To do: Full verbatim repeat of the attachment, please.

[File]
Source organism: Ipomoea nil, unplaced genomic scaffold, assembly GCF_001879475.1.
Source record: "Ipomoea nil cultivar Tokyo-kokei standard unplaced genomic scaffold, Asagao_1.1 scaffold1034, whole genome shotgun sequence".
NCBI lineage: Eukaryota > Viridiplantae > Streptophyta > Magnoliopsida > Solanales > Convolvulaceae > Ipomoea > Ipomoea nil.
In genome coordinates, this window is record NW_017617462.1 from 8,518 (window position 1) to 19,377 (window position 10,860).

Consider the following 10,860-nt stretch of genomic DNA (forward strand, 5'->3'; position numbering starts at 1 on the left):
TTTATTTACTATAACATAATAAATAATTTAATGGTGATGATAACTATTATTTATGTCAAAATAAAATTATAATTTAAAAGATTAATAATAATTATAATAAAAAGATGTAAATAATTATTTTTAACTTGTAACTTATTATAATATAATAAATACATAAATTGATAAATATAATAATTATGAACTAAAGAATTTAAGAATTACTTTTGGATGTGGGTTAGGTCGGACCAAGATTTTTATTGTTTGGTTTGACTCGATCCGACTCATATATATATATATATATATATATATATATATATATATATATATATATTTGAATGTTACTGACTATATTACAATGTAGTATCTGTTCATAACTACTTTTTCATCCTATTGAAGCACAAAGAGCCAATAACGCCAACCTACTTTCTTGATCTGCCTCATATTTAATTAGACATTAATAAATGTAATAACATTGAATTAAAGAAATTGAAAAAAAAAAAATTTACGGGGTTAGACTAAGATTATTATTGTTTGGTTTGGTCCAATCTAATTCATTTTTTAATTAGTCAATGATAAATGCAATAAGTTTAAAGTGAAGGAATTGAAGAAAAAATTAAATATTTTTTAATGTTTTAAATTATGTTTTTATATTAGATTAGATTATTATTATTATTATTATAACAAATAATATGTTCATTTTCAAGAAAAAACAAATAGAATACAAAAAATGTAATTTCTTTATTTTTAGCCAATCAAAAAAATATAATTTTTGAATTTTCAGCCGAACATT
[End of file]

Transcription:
Source organism: Ipomoea nil, unplaced genomic scaffold, assembly GCF_001879475.1.
Source record: "Ipomoea nil cultivar Tokyo-kokei standard unplaced genomic scaffold, Asagao_1.1 scaffold1034, whole genome shotgun sequence".
NCBI lineage: Eukaryota > Viridiplantae > Streptophyta > Magnoliopsida > Solanales > Convolvulaceae > Ipomoea > Ipomoea nil.
In genome coordinates, this window is record NW_017617462.1 from 8,518 (window position 1) to 19,377 (window position 10,860).

Consider the following 10,860-nt stretch of genomic DNA (forward strand, 5'->3'; position numbering starts at 1 on the left):
TTTATTTACTATAACATAATAAATAATTTAATGGTGATGATAACTATTATTTATGTCAAAATAAAATTATAATTTAAAAGATTAATAATAATTATAATAAAAAGATGTAAATAATTATTTTTAACTTGTAACTTATTATAATATAATAAATACATAAATTGATAAATATAATAATTATGAACTAAAGAATTTAAGAATTACTTTTGGATGTGGGTTAGGTCGGACCAAGATTTTTATTGTTTGGTTTGACTCGATCCGACTCATATATATATATATATATATATATATATATATATATATATATATATATTTGAATGTTACTGACTATATTACAATGTAGTATCTGTTCATAACTACTTTTTCATCCTATTGAAGCACAAAGAGCCAATAACGCCAACCTACTTTCTTGATCTGCCTCATATTTAATTAGACATTAATAAATGTAATAACATTGAATTAAAGAAATTGAAAAAAAAAAAATTTACGGGGTTAGACTAAGATTATTATTGTTTGGTTTGGTCCAATCTAATTCATTTTTTAATTAGTCAATGATAAATGCAATAAGTTTAAAGTGAAGGAATTGAAGAAAAAATTAAATATTTTTTAATGTTTTAAATTATGTTTTTATATTAGATTAGATTATTATTATTATTATTATAACAAATAATATGTTCATTTTCAAGAAAAAACAAATAGAATACAAAAAATGTAATTTCTTTATTTTTAGCCAATCAAAAAAATATAATTTTTGAATTTTCAGCCGAACATT